The Who closed out the 2012 London Olympic ceremonies on August 12th with a three-song medley, featuring "Baba O'Riley," "See Me, Feel Me/Listening To You," and "My Generation." Roger Daltrey, rather than Pete Townshend, sang the bridge to "Baba O'Riley" and changed the words to "Don't cry, just brace your eyes/There's more than teenage wasteland" in deference to the young Olympiads surrounding him. Veteran British keyboardist Chris Stainton joined the band onstage, along with longtime Who associate Billy Nichols on backing vocals. Drummer Zak Starkey played a clear multicolored drum-kit, with Townshend's younger brother Simon Townshend on rhythm guitar, and Billy Nichols' son, Muse bassist Morgan Nichols standing in for Pino Palladino. The finale of "My Generation" came to a bombastic conclusion with explosions and an incredible fireworks display while all the evening's acts joined the Who onstage.
To the chagrin of most U.S. Who fans, the band's performance was pushed to 12:00 am Monday morning so that NBC affiliates could air the premiere episode of a new sitcom, Animal Practice and its local news. The closing ceremony featured a production which saluted the past 45 years of British rock, and was represented with Ray Davies performing the Kinks' "Waterloo Sunset," Madness with the Hackney Colliery Band performing "Our House," a David Bowie montage and John Lennon tribute of "Imagine" performed by Liverpool Philharmonic Youth Choir and Liverpool Signing Choir, along with a life-size bust of Lennon created by the audience on the Olympic Stadium floor.
Released in August was the DVD and Blue-ray disc of the Who's 1979 mod coming of age drama, Quadrophenia. TheWho.com reported that "the new, high-def restoration. . . includes new interviews, commentary and behind-the-scenes footage." The disc features a new audio commentary from director Frank Roddam and director of photography Brian Tufano, along with interviews with the Who's long time sound man, Bobby Pridden, who supervised the new 5.1 mix and manager Bill Curbishley.
The disc also includes on-set and archival footage, behind-the-scenes photographs, along with a booklet "featuring an essay by critic Nick James, a reprinted personal history by original mod Irish Jack -- who inspired Pete Townshend's character "Jimmy" -- along with Townshend's original liner notes from the 1973 double-album.
Although the Who don't star in the film, one rocker who appeared in Quadrophenia -- starring as "Ace Face" -- was none other than Sting, in his first major movie role: "The movie came out just as the Police were having our first success, so there was a sort of double whammy of me (laughs) as a singer and then a figure in Quadrophenia -- which was quite a small part, but I seem to have made a big impact with a sort of iconic look. I'm not taking much credit for it, I didn't do very much in the film, but I thought it was a good film. I thought it was one of those films that summed up an era."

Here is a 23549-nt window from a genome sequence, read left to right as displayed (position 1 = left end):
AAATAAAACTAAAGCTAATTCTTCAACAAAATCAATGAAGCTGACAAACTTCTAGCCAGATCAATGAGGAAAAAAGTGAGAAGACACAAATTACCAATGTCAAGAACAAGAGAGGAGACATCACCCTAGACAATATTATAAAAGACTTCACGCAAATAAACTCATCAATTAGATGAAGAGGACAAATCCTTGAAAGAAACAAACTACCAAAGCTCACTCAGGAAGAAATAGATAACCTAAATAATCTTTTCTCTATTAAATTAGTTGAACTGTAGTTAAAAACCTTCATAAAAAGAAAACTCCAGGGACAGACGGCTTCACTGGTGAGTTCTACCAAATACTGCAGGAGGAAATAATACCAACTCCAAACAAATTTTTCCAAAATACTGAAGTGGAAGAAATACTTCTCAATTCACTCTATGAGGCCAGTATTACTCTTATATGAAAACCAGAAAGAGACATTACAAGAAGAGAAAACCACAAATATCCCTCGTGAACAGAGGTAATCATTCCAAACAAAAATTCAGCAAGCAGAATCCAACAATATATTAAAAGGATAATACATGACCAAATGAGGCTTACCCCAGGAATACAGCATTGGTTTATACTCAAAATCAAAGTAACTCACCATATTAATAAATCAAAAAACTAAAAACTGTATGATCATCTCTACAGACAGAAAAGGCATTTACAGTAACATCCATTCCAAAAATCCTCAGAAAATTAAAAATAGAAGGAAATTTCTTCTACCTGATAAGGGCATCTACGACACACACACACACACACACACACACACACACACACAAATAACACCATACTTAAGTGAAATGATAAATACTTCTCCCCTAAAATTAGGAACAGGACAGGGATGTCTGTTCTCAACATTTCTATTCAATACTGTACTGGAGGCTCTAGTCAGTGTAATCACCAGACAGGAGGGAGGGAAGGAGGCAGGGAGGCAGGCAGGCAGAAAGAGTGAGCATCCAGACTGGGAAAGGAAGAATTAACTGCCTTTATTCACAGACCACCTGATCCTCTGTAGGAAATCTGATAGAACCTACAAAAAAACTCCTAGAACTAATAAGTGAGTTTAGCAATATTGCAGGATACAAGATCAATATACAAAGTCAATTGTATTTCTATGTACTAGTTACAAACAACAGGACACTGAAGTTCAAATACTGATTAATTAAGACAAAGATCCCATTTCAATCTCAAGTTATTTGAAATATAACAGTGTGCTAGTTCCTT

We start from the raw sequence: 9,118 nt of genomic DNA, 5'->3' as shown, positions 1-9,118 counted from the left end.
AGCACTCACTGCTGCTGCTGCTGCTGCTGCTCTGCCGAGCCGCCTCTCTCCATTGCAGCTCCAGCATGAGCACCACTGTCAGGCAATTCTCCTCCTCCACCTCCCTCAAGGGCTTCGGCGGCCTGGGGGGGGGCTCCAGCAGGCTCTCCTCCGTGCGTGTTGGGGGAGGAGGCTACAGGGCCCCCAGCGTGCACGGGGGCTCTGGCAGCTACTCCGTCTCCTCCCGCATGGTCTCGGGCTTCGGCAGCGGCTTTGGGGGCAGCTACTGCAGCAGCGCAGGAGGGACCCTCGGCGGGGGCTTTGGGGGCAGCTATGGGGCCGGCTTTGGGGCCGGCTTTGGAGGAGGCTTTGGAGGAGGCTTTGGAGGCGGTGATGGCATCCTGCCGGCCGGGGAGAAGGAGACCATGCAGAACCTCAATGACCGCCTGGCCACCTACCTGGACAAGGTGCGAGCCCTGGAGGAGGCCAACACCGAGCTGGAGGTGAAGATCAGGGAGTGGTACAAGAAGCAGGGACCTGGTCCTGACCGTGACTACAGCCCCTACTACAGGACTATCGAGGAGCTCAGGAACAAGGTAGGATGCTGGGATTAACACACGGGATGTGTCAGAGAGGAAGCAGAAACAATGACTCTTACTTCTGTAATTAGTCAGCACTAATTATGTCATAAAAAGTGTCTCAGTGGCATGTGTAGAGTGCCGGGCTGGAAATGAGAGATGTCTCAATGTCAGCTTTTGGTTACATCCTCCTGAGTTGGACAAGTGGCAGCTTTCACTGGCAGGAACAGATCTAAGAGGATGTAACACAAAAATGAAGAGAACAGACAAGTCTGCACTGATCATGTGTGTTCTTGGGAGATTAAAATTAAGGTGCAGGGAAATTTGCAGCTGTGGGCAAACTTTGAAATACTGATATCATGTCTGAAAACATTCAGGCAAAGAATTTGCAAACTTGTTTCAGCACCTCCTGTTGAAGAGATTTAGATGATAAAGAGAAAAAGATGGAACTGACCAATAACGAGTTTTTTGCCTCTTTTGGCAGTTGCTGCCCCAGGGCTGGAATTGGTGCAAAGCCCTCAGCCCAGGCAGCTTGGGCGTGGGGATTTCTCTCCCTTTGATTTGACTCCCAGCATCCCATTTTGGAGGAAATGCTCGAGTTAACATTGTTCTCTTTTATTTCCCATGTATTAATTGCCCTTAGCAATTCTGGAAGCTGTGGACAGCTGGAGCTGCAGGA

The Who: Quadrophenia - Can You See The Real Me? - The Story Behind The Album documentary premiered on June 15th at England's Sheffield Doc/Fest and hit select U.S. theaters for one-night-only on July 24th. The film, which went on to run on VH1 Classic, gives an in-depth look at the making of -- and tour behind -- the 1973 album, featuring the Who's Pete Townshend and Roger Daltrey, their manager Bill Curbishley, Quadrophenia engineer Ron Nevison, early Mod "Irish Jack" Lyons, Townshend confidante and biographer Richard Barnes, and rock journalist Howie Edelson, among others. The Who: Quadrophenia - Can You See The Real Me? - The Story Behind The Album is now available for download on iTunes.
The Who's 1989 25th anniversary reunion tour would've been a lot cooler if Joe Walsh hit the road with them as originally planned. Walsh shed some light on the offer by old friend Pete Townshend to supply lead guitar on the historic celebratory trek. We asked Walsh how close he came to actually joining the Who on tour: "They were real serious. It almost happened. I remember a phone call where Pete (Townshend), and (John) Entwistle, and Roger (Daltrey) were on that end -- and probably Bill Curbishley, their manager. And they asked me if I would seriously do it. They wanted to make sure that I had the right perspective."
Ultimately though, to the great disappointment of their fans, the Who went with the stylized and generally unknown Steve "Boltz" Bolton to supply lead guitar on the U.S. and UK dates. Walsh recalled how the Who gig slipped away: "It would be a job for a specialist to back up Pete. You'd have to be there where he needed ya and stay, stay the hell outta his way at the same time. And I said, 'Yeah, if you guys decide to go that way -- I'm in. I'm honored and I can do it. I know you guys as friends and I know your music backwards and forwards and I think I'm your guy.' They had one more go around in the decision making process. Yeah, so it almost happened. I'll always wonder where that would've gone."